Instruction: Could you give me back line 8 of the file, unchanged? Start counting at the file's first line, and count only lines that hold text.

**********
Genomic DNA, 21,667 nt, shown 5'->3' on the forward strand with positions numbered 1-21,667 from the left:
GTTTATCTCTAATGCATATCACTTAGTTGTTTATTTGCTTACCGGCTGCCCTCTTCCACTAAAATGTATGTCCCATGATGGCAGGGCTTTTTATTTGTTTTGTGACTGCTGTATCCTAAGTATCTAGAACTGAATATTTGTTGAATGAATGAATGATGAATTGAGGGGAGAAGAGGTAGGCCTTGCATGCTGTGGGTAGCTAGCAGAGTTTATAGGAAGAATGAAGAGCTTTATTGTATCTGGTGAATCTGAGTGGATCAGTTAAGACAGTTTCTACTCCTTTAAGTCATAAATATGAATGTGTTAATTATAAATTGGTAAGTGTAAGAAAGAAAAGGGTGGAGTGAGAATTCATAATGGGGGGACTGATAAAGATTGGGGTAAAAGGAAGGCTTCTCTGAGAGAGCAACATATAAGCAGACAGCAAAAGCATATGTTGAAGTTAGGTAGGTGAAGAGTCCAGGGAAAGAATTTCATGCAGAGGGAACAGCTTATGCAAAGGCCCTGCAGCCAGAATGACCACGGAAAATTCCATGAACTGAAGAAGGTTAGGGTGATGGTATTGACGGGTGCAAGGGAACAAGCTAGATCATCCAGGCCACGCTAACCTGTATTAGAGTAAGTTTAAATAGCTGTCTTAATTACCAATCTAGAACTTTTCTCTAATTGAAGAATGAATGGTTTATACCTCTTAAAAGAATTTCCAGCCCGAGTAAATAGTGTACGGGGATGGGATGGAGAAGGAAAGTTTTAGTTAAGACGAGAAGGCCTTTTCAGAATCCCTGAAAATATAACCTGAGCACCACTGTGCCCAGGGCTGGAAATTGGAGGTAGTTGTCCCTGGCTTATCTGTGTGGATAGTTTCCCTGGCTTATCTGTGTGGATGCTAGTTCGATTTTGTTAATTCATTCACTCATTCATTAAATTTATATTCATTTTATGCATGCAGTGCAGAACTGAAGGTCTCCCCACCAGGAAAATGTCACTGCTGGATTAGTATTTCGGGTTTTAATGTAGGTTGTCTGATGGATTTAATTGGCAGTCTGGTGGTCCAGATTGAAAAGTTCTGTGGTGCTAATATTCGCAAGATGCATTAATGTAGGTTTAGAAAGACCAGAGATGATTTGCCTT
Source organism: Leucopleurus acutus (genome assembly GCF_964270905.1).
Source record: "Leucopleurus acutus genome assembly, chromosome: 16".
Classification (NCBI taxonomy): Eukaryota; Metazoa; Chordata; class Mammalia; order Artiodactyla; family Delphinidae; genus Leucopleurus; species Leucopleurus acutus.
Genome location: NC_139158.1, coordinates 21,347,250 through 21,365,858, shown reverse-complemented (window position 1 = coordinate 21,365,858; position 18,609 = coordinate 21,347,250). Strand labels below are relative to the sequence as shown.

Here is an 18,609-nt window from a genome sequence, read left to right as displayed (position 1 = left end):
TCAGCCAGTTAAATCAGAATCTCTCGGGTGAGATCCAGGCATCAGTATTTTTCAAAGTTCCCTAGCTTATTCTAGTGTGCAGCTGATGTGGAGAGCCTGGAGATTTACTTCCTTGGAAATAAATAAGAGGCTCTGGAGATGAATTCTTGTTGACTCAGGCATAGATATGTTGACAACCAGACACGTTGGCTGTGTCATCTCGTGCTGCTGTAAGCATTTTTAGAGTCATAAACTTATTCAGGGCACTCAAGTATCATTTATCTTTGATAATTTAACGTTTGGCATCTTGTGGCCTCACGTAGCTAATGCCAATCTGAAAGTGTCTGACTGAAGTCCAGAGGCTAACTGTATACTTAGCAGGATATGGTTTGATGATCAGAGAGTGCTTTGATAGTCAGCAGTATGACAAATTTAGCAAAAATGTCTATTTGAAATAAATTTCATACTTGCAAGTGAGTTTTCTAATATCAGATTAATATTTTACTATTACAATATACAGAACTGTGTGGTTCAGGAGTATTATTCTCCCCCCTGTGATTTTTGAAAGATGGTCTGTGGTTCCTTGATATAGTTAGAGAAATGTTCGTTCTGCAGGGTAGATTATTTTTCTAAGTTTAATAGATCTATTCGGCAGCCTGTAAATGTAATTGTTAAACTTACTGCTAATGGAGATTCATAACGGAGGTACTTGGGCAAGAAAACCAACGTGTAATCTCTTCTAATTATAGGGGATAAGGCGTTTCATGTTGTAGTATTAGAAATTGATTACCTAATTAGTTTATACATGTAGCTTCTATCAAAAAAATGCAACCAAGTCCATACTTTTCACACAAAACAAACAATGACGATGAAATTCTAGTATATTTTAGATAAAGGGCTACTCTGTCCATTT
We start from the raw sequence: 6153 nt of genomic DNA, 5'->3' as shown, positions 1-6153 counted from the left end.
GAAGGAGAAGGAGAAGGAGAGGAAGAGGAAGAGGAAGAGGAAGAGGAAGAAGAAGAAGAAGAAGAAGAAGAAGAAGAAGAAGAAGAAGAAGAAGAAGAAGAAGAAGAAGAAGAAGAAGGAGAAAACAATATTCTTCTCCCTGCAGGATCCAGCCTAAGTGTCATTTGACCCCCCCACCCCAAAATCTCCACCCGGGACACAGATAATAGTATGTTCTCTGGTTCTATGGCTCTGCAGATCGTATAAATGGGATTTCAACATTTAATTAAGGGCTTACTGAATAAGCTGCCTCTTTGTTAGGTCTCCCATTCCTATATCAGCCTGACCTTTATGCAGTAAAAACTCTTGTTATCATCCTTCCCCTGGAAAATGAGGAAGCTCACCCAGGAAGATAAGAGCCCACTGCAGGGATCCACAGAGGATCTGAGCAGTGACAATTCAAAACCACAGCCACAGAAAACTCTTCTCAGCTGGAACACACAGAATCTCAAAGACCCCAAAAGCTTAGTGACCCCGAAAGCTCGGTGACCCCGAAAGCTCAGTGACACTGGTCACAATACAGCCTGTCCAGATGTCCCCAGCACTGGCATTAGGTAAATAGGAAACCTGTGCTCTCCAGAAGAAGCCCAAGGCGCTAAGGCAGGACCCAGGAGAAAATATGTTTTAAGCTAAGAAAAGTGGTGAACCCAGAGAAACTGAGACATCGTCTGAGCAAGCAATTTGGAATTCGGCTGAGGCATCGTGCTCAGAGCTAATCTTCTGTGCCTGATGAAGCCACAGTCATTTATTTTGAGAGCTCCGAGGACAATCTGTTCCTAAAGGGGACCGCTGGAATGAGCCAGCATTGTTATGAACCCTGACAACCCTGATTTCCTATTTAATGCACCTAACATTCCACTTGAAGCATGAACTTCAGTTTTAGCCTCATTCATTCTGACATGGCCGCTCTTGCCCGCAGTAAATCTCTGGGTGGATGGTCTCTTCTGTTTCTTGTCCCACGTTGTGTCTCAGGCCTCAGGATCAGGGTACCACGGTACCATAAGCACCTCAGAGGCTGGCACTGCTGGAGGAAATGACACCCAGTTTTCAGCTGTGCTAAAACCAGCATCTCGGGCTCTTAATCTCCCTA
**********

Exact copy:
TCAGCCAGTTAAATCAGAATCTCTCGGGTGAGATCCAGGCATCAGTATTTTTCAAAGTTCCCTAGCTTATTCTAGTGTGCAGCTGATGTGGAGAGCCTGGAGATTTACTTCCTTGGAAATAAATAAGAGGCTCTGGAGATGAATTCTTGTTGACTCAGGCATAGATATGTTGACAACCAGACACGTTGGCTGTGTCATCTCGTGCTGCTGTAAGCATTTTTAGAGTCATAAACTTATTCAGGGCACTCAAGTATCATTTATCTTTGATAATTTAACGTTTGGCATCTTGTGGCCTCACGTAGCTAATGCCAATCTGAAAGTGTCTGACTGAAGTCCAGAGGCTAACTGTATACTTAGCAGGATATGGTTTGATGATCAGAGAGTGCTTTGATAGTCAGCAGTATGACAAATTTAGCAAAAATGTCTATTTGAAATAAATTTCATACTTGCAAGTGAGTTTTCTAATATCAGATTAATATTTTACTATTACAATATACAGAACTGTGTGGTTCAGGAGTATTATTCTCCCCCCTGTGATTTTTGAAAGATGGTCTGTGGTTCCTTGATATAGTTAGAGAAATGTTCGTTCTGCAGGGTAGATTATTTTTCTAAGTTTAATAGATCTATTCGGCAGCCTGTAAATGTAATTGTTAAACTTACTGCTAATGGAGATTCATAACGGAGGTACTTGGGCAAGAAAACCAACGTGTAATCTCTTCTAATTATAGGGGATAAGGCGTTTCATGTTGTAGTATTAGAAATTGATTACCTAATTAGTTTATACATGTAGCTTCTATCAAAAAAATGCAACCAAGTCCATACTTTTCACACAAAACAAACAATGACGATGAAATTCTAGTATATTTTAGATAAAGGGCTACTCTGTCCATTT